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Review

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Open AccessReview
Nanoparticles in Agroindustry: Applications, Toxicity, Challenges, and Trends
Nanomaterials 2020, 10(9), 1654; https://doi.org/10.3390/nano10091654 - 23 Aug 2020
Abstract
Nanotechnology is a tool that in the last decade has demonstrated multiple applications in several sectors, including agroindustry. There has been an advance in the development of nanoparticulated systems to be used as fertilizers, pesticides, herbicides, sensors, and quality stimulants, among other applications. [...] Read more.
Nanotechnology is a tool that in the last decade has demonstrated multiple applications in several sectors, including agroindustry. There has been an advance in the development of nanoparticulated systems to be used as fertilizers, pesticides, herbicides, sensors, and quality stimulants, among other applications. The nanoencapsulation process not only protects the active ingredient but also can affect the diffusion, interaction, and activity. It is important to evaluate the negative aspects of the use of nanoparticles (NPs) in agriculture. Given the high impact of the nanoparticulated systems in the agro-industrial field, this review aims to address the effects of various nanomaterials on the morphology, metabolomics, and genetic modification of several crops. Full article
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Open AccessReview
Neurotoxicity of Nanomaterials: An Up-to-Date Overview
Nanomaterials 2019, 9(1), 96; https://doi.org/10.3390/nano9010096 - 13 Jan 2019
Cited by 19
Abstract
The field of nanotechnology, through which nanomaterials are designed, characterized, produced, and applied, is rapidly emerging in various fields, including energy, electronics, food and agriculture, environmental science, cosmetics, and medicine. The most common biomedical applications of nanomaterials involve drug delivery, bioimaging, and gene [...] Read more.
The field of nanotechnology, through which nanomaterials are designed, characterized, produced, and applied, is rapidly emerging in various fields, including energy, electronics, food and agriculture, environmental science, cosmetics, and medicine. The most common biomedical applications of nanomaterials involve drug delivery, bioimaging, and gene and cancer therapy. Since they possess unique properties which are different than bulk materials, toxic effects and long-term impacts on organisms are not completely known. Therefore, the purpose of this review is to emphasize the main neurotoxic effects induced by nanoparticles, liposomes, dendrimers, carbon nanotubes, and quantum dots, as well as the key neurotoxicology assays to evaluate them. Full article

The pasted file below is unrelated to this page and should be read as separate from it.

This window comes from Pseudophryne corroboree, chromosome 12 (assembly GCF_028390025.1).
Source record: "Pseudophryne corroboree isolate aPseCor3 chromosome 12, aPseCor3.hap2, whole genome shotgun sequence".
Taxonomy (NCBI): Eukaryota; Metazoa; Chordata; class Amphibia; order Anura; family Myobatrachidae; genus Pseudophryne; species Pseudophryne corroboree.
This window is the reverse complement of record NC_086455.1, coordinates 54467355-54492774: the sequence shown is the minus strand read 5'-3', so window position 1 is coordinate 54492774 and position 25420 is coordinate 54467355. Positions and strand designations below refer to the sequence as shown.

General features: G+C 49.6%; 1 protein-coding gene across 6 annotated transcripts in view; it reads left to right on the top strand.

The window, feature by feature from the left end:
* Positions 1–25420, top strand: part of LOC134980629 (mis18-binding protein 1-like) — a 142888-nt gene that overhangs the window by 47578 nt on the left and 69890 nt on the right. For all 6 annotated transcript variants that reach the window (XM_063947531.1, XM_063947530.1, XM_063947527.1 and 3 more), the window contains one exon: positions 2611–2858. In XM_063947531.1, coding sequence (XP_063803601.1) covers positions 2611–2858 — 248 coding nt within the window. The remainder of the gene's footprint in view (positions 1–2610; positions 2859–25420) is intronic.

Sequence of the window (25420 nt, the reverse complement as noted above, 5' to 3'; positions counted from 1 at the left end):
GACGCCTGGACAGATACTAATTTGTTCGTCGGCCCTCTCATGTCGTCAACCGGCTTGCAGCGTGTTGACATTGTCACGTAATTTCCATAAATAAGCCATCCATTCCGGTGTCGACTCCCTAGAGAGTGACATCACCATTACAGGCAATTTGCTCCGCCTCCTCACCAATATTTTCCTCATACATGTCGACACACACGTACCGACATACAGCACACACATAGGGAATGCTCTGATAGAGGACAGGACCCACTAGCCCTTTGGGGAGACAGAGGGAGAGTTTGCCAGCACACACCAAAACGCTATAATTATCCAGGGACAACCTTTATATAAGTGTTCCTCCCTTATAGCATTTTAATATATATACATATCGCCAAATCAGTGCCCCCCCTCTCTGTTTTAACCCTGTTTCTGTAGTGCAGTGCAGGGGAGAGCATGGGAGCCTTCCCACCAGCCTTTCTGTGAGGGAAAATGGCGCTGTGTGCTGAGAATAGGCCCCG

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Open AccessReview
Health Concerns of Various Nanoparticles: A Review of Their in Vitro and in Vivo Toxicity
Nanomaterials 2018, 8(9), 634; https://doi.org/10.3390/nano8090634 - 21 Aug 2018
Cited by 56
Abstract
Nanoparticles (NPs) are currently used in diagnosis and treatment of many human diseases, including autoimmune diseases and cancer. However, cytotoxic effects of NPs on normal cells and living organs is a severe limiting factor that hinders their use in clinic. In addition, diversity [...] Read more.
Nanoparticles (NPs) are currently used in diagnosis and treatment of many human diseases, including autoimmune diseases and cancer. However, cytotoxic effects of NPs on normal cells and living organs is a severe limiting factor that hinders their use in clinic. In addition, diversity of NPs and their physico-chemical properties, including particle size, shape, surface area, dispersity and protein corona effects are considered as key factors that have a crucial impact on their safe or toxicological behaviors. Current studies on toxic effects of NPs are aimed to identify the targets and mechanisms of their side effects, with a focus on elucidating the patterns of NP transport, accumulation, degradation, and elimination, in both in vitro and in vitro models. NPs can enter the body through inhalation, skin and digestive routes. Consequently, there is a need for reliable information about effects of NPs on various organs in order to reveal their efficacy and impact on health. This review covers the existing knowledge base on the subject that hopefully prepares us better to address these challenges. Full article